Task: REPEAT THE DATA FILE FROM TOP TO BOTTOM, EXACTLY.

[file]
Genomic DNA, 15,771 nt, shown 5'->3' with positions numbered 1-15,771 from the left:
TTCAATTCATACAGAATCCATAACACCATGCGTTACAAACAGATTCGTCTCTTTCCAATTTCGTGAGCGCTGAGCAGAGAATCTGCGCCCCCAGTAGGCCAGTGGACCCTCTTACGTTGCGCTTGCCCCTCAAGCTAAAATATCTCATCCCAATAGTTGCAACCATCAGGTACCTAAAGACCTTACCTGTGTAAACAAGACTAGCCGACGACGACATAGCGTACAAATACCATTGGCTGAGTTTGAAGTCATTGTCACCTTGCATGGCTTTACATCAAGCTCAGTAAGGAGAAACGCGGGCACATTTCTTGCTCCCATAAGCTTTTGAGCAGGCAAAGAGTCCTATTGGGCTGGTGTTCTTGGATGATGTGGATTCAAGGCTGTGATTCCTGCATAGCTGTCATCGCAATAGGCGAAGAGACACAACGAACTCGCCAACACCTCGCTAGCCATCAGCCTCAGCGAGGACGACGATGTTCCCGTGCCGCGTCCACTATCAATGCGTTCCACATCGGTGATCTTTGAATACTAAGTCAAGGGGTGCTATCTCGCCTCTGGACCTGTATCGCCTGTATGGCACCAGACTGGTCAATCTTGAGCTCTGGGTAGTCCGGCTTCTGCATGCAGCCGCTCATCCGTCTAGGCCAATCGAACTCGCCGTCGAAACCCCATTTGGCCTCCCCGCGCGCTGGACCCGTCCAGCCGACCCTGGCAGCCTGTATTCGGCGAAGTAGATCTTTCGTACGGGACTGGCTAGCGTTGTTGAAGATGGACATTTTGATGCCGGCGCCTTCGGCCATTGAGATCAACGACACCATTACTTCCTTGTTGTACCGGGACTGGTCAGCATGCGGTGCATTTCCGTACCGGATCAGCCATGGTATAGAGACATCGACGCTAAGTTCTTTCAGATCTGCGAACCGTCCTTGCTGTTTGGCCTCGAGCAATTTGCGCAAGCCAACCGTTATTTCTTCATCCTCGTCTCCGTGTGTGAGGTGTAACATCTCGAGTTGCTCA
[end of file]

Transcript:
Genomic DNA, 15,771 nt, shown 5'->3' with positions numbered 1-15,771 from the left:
TTCAATTCATACAGAATCCATAACACCATGCGTTACAAACAGATTCGTCTCTTTCCAATTTCGTGAGCGCTGAGCAGAGAATCTGCGCCCCCAGTAGGCCAGTGGACCCTCTTACGTTGCGCTTGCCCCTCAAGCTAAAATATCTCATCCCAATAGTTGCAACCATCAGGTACCTAAAGACCTTACCTGTGTAAACAAGACTAGCCGACGACGACATAGCGTACAAATACCATTGGCTGAGTTTGAAGTCATTGTCACCTTGCATGGCTTTACATCAAGCTCAGTAAGGAGAAACGCGGGCACATTTCTTGCTCCCATAAGCTTTTGAGCAGGCAAAGAGTCCTATTGGGCTGGTGTTCTTGGATGATGTGGATTCAAGGCTGTGATTCCTGCATAGCTGTCATCGCAATAGGCGAAGAGACACAACGAACTCGCCAACACCTCGCTAGCCATCAGCCTCAGCGAGGACGACGATGTTCCCGTGCCGCGTCCACTATCAATGCGTTCCACATCGGTGATCTTTGAATACTAAGTCAAGGGGTGCTATCTCGCCTCTGGACCTGTATCGCCTGTATGGCACCAGACTGGTCAATCTTGAGCTCTGGGTAGTCCGGCTTCTGCATGCAGCCGCTCATCCGTCTAGGCCAATCGAACTCGCCGTCGAAACCCCATTTGGCCTCCCCGCGCGCTGGACCCGTCCAGCCGACCCTGGCAGCCTGTATTCGGCGAAGTAGATCTTTCGTACGGGACTGGCTAGCGTTGTTGAAGATGGACATTTTGATGCCGGCGCCTTCGGCCATTGAGATCAACGACACCATTACTTCCTTGTTGTACCGGGACTGGTCAGCATGCGGTGCATTTCCGTACCGGATCAGCCATGGTATAGAGACATCGACGCTAAGTTCTTTCAGATCTGCGAACCGTCCTTGCTGTTTGGCCTCGAGCAATTTGCGCAAGCCAACCGTTATTTCTTCATCCTCGTCTCCGTGTGTGAGGTGTAACATCTCGAGTTGCTCA